Understanding Hip Pain –
and Doing Something About It
Hip pain is quite common and may be felt in other areas of the body. You may even feel pain in your thigh, inside or outside your hip joint, groin, or even butt area.
Hip pain can get worse with activity and reduce your range of motion; sometimes, this pain can become persistent.
The hip joint is the body's largest ball-and-socket joint. Cartilage acts as a cushion whenever you use your hip and helps prevent friction.
With age and overuse, your hips may become sore. Here is how your acupuncture can reduce your pain.
When I put in a needle, and someone feels their Qi moving, like a small volt of electricity or a deep throb, they ask, "What WAS that point?"
When people ask about how acupuncture works, instead of explaining the science of acupuncture, I realized that it was more helpful for them to learn how meridian systems can help you heal faster.
When figuring out what points to use in treatment, I first see which meridians run through those pain areas. Meridians are the pathways along which your Qi circulates. There are 12 main meridians in Chinese Medicine, and those are connected to internal organs. There are also 8 "extra" meridians, which are lines of energy travel, but mainly connect the points found on the other main meridians.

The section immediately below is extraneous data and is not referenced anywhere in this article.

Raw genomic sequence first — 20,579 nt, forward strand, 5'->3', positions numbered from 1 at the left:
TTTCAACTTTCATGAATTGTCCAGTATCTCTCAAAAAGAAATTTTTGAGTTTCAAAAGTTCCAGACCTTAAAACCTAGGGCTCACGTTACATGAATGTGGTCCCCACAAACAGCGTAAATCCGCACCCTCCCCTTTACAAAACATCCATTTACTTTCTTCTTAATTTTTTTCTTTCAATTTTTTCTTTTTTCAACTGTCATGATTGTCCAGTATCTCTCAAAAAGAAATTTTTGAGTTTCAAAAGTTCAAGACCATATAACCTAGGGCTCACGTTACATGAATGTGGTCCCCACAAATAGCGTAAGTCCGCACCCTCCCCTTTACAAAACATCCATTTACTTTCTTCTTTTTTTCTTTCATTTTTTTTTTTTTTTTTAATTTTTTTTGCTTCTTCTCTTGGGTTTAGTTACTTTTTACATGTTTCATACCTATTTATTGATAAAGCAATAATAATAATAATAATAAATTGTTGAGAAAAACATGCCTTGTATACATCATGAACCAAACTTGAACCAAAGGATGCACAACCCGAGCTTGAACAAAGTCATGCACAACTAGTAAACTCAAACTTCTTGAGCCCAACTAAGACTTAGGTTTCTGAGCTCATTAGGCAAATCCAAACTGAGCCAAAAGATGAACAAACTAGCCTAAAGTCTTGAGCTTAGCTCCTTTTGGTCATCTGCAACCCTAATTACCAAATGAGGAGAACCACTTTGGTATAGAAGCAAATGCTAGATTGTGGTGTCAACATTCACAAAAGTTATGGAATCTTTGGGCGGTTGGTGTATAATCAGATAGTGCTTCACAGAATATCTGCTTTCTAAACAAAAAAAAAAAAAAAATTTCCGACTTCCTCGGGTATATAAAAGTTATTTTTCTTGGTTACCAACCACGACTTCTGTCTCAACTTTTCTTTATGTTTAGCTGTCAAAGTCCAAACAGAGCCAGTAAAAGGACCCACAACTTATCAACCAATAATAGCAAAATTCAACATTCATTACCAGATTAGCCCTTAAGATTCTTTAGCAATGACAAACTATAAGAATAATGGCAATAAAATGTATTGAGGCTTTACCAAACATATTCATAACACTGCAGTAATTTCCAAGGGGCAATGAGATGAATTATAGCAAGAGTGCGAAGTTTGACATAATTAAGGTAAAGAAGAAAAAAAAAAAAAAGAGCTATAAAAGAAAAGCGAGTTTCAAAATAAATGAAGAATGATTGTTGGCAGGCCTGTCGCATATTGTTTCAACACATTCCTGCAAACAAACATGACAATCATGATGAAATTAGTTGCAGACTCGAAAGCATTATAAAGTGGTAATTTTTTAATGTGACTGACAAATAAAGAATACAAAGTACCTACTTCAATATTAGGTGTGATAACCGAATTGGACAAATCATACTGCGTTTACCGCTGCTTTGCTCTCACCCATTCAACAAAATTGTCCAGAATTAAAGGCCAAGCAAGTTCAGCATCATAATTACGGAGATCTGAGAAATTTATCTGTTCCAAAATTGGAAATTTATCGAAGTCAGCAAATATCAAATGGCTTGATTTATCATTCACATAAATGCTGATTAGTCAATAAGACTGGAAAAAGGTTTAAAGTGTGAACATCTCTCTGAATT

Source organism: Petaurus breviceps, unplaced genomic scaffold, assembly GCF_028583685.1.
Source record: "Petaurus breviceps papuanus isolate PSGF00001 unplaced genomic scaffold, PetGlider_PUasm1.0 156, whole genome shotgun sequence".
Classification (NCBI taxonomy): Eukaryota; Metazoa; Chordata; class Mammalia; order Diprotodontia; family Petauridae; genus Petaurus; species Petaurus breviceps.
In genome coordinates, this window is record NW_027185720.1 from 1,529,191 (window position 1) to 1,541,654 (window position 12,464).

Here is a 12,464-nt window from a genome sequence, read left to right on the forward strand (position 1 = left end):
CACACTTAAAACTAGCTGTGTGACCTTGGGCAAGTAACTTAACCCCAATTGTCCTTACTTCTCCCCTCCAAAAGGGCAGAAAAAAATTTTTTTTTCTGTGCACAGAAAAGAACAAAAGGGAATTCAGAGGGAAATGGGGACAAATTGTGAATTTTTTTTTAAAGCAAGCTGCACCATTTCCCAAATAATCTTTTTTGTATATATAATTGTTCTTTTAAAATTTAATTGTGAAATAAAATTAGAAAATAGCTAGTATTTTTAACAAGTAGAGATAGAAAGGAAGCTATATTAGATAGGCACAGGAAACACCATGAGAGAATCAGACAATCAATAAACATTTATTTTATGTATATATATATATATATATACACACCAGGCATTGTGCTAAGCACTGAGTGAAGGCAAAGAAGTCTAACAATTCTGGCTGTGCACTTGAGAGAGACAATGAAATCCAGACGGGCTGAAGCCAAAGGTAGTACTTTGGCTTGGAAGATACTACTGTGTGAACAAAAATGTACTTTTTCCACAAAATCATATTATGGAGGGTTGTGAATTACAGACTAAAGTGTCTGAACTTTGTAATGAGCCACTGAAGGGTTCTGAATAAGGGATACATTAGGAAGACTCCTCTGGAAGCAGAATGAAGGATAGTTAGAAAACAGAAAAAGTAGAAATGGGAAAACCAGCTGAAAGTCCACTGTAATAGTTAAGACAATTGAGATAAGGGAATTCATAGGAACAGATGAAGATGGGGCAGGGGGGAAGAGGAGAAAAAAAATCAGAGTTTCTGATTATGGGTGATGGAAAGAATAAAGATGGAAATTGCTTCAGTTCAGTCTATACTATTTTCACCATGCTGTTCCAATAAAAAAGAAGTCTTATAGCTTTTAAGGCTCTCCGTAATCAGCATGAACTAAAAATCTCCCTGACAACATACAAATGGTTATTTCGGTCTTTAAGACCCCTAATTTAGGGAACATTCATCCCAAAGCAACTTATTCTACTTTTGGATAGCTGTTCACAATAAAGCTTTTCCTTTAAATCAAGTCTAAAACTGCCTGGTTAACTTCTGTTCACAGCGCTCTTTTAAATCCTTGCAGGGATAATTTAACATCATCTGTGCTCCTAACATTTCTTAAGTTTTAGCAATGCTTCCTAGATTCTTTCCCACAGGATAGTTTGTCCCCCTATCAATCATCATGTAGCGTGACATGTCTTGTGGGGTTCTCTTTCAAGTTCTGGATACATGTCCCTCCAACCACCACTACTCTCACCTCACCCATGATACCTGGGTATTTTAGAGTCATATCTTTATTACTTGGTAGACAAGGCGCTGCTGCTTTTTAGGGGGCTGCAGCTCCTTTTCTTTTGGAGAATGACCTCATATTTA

Most back pain involves one or more of these meridians: the Bladder (leg Tai Yang), the "extra" Belt (Dai) Vessel, and the Gall Bladder (leg Shao Yang).
Not that there is anything wrong with those organs! It's just a location for now.
The needles work by stimulating parts of the meridian system. You can also work on treating your pain at home by doing movements that stimulate those meridians!
There are four main ways to go about this.
1. DIRECT STIMULATION
One way to directly stimulate the meridians related to your lower back is to foam roll along the meridians. Even rolling on the leg portion of the bladder or gall bladder meridian can benefit the entire meridian. (Only foam roll through professional instruction!) Heat therapy and massage are other examples of direct stimulation.
2. RANGE OF MOTION
You can test your back range of motion with this quick chair exercise video below. Testing your range also can show you more exactly where your mobility is limited – where you feel stuck – and you can focus more on that. Working on your range also improves your range, otherwise known as flexibility!
3. INTERNAL BALANCE
In this scenario, the health of the internal organs can contribute to the health of the meridian. A healthy Gall Bladder (emotionally, correct foods, detoxing) and Bladder (healthy balance of bacteria and flora, healthy epithelial cells, proper rest) keep your body strong, energetic, and resilient.
A strong back includes the back muscles and the muscles that balance the back, namely, the front. The front meridians include the Kidney, the Liver, the Conception vessel, the Spleen, and the Stomach meridians. These meridians cross through your legs, torso, and neck. Movements can include core strengthening, balance, and posture work.